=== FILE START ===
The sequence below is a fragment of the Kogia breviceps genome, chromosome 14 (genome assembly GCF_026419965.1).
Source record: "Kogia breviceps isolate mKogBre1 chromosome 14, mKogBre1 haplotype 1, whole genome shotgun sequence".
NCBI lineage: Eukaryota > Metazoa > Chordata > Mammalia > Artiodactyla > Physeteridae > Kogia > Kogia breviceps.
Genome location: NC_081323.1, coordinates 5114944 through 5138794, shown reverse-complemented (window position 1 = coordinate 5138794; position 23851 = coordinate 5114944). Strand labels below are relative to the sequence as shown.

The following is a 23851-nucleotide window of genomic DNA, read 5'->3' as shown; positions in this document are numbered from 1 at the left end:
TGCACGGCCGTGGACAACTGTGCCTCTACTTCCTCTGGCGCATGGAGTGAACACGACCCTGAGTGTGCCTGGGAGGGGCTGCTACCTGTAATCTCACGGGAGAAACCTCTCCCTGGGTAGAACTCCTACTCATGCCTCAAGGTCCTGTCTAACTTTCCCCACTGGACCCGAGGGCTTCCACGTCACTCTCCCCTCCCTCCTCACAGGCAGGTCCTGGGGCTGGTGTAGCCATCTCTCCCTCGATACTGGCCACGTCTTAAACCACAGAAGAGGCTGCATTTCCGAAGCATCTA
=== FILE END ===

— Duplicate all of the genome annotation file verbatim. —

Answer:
The sequence below is a fragment of the Kogia breviceps genome, chromosome 14 (genome assembly GCF_026419965.1).
Source record: "Kogia breviceps isolate mKogBre1 chromosome 14, mKogBre1 haplotype 1, whole genome shotgun sequence".
NCBI lineage: Eukaryota > Metazoa > Chordata > Mammalia > Artiodactyla > Physeteridae > Kogia > Kogia breviceps.
Genome location: NC_081323.1, coordinates 5114944 through 5138794, shown reverse-complemented (window position 1 = coordinate 5138794; position 23851 = coordinate 5114944). Strand labels below are relative to the sequence as shown.

The following is a 23851-nucleotide window of genomic DNA, read 5'->3' as shown; positions in this document are numbered from 1 at the left end:
TGCACGGCCGTGGACAACTGTGCCTCTACTTCCTCTGGCGCATGGAGTGAACACGACCCTGAGTGTGCCTGGGAGGGGCTGCTACCTGTAATCTCACGGGAGAAACCTCTCCCTGGGTAGAACTCCTACTCATGCCTCAAGGTCCTGTCTAACTTTCCCCACTGGACCCGAGGGCTTCCACGTCACTCTCCCCTCCCTCCTCACAGGCAGGTCCTGGGGCTGGTGTAGCCATCTCTCCCTCGATACTGGCCACGTCTTAAACCACAGAAGAGGCTGCATTTCCGAAGCATCTA